This particular feature is the first of a handful of articles that won’t necessarily have a photo of a car I spot on the street, rather a series of comparisons between current car classes or styles and their non-motorized counterparts before Karl Benz and Henry Ford got involved in transportation.
UPDATE: This post was re-edited to include a different photo of an El Camino.
I spotted this El Camino across the street from work at a Budweiser distributor. Those delivery guys have interesting vehicles to probably compensate for the delivery trucks they putt around town in. I don’t know much about this particular car. It appears to be the Chevelle Malibu version (third generation El Camino).
I remember the competitive dual between the Chevrolet El Camino and the Ford Ranchero in their heyday. You may remember the Ranchero I passed on the highway in a previous post. I have my favorite years for styling in both makes. I usually prefer the classic first generations. The El Camino though hit its stride when the muscle car wars arrived, and Chevy was still handing out performance engines while the El Camino was in line.
It’s strange that these two models have Spanish names when the coupe utilities is a favorite of those Down Under. You may have heard the story of the farmer in the mid 1930s writing to Ford Australia headquarters asking for “a vehicle to go to church in on a Sunday and which can carry our pigs to market on Mondays”. So the 2 door passenger car with a cargo bed was born, a coupe utility, or as it’s sometimes called by the Aussies, the “ute.”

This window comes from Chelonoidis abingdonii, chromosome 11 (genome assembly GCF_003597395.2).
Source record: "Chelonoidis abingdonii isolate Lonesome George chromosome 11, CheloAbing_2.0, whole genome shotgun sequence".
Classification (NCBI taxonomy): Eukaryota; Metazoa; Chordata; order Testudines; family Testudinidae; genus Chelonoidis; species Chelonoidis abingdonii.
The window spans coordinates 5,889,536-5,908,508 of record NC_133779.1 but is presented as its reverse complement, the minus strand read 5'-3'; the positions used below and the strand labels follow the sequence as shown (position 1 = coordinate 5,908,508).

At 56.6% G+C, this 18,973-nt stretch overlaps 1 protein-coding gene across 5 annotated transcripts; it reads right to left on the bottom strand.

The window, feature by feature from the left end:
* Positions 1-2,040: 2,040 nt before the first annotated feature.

Nowadays a “ute” can refer to either a light duty pickup or the classic coupe utility. You can say that they are commonly seen as redneck or country folk automobiles. Outside of the Australian market no one would even think of having a classy passenger car converted to haul pigs while the driver wears a penguin suit. Did you know Dodge and Chrysler even got in the mix?
So why did the US market yield our two examples? Hard to say. Ford spans both markets, and Holden has deals with Chevrolet. I wager that it goes back further in history than the farmers letter.
Let me introduce to you what I consider the ‘horse powered’ version of the ute, the buckboard wagon. Just like in today’s economy, frontiers people had to restrict themselves to a single vehicle, or in their case, wagon. You have the utility of hauling things around the homestead and a comfy spring-mounted bench for you and the Mrs. to ride to church on Sunday.
The bench is reminiscent of the two door access of the ute with its bench seat. The wagon itself is obviously the cargo area. The name buckboard has to do with the forward leaning board at the front. This was to protect from the horse randomly bucking and landing a hoof on the driver. You can compare this to today’s firewall that separates the driver from the engine compartment in a modern automobile.
So there you go. Perhaps that farmer did us a favor in reminding auto makers that sometimes the customer really does know what he or she wants. You don’t necessarily need to reinvent the wheel, but if you already had a useful wagon, why not build the car to match?